Windows 11 new design performance

Windows 11 brings a new design for the operating system and apps, giving us a break from the metro interface that has been around since Windows 8. Microsoft’s Fluent Design is an ongoing design language journey and it’s evolving with every Windows release, but it hasn’t touched every part of Windows and Microsoft’s apps.

With Windows 11, Microsoft is rethinking its Fluent Design approach and implementing its new design language across all its apps and pages.

As part of the Fluent Design overhaul, Windows 11 also comes with a new design material called “Mica”. Mica is a dynamic material that brings theme and desktop wallpaper closer, and it’s noticeable when you’re browsing apps like Settings or Edge. Mica material will paint the background of several app windows and settings to create a visual hierarchy.

On Windows 11, Mica will be the most common design element and it will show up across apps and the OS itself. Mica material is not about transparency. Instead, it allows the desktop background behind the window to focus blur through.

In the preview builds, you can notice the Mica material in File Explorer, Settings, Microsoft Teams, and several other locations.

File Explorer Mica
Mica effect applied to the header of the File Explorer

Fluent Design’s acrylic is densely translucent and its transparency effect is visible behind the app windows or desktop background. On the other hand, Mica updates the app windows to incorporate theme and desktop wallpaper, and paint the background.

Microsoft Edge on Windows 11
Microsoft Edge using Mica for title bar and Acrylic for menu

In a new question & answer session, Microsoft explained that Mica material doesn’t save desktop wallpaper every frame. Instead, “it only blurs the image once” to offer better performance and experience than Acrylic.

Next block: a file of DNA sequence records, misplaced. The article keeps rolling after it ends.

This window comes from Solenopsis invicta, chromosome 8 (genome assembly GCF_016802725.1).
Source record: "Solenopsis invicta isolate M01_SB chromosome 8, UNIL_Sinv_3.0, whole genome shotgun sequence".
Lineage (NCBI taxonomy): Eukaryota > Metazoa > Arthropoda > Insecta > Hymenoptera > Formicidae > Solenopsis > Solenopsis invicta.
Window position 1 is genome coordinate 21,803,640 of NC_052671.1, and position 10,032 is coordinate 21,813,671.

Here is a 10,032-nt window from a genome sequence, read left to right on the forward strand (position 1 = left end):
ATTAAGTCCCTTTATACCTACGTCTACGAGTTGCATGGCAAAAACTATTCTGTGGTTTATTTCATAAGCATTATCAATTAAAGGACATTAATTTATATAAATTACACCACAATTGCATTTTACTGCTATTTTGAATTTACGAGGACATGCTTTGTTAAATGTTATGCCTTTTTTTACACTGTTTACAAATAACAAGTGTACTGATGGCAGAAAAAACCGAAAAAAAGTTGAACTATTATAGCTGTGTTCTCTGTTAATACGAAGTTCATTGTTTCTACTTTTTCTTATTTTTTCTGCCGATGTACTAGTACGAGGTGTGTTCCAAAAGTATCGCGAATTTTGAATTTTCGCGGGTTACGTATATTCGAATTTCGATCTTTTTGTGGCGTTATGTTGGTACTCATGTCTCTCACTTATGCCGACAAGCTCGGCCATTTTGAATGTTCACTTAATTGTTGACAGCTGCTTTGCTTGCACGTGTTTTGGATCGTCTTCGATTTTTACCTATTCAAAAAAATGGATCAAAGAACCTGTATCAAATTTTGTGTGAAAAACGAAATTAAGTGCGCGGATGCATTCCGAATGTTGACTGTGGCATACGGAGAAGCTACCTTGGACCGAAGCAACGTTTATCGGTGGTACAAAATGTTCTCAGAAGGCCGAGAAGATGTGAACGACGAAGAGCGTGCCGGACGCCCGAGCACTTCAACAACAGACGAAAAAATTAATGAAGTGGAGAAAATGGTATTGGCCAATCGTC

“Performance is really a top priority for us and we want to ensure that all these fun new functionalities (Mica and rounded corners) are super fast and don’t impact the OS. For example, Mica was specifically designed for higher performance when compared to things like acrylic.

“For rounded corners, we optimized our rendering performance so you shouldn’t notice any difference compared to square corners,” the company said.

Microsoft is not copying Apple

Some people believe that Windows 11’s design elements like centered Start Menu and rounded corners are inspired by macOS. This is not true, according to Microsoft.

“Good design tends to be similar we learn from each other but Fluent has been around
a long time and we’re evolving with how people use our device,” said Kevin Gallo, head of the developer platform at Microsoft.

“You know that’s changing all the time as we just kind of use devices in new novel ways and combine them… “You know they might look familiar but our goal is that these things really do you know feel natural normal,” he added.

The implementations of WinUI controls, Mica, and new Fluent Design elements have started with Windows 11 version 21H2 (October 2021 Update), but we’re far from it being complete.

Windows is in the midst of a big redesign and it will take several updates to fully realize the potential of Fluent Design.

About The Author

Mayank Parmar

Mayank Parmar is an entrepreneur who founded Windows Latest. He is the Editor-in-Chief and has written on various topics in his seven years of career, but he is mostly known for his well-researched work on Microsoft's Windows. His articles and research works have been referred to by CNN, Business Insiders, Forbes, Fortune, CBS Interactive, Microsoft and many others over the years.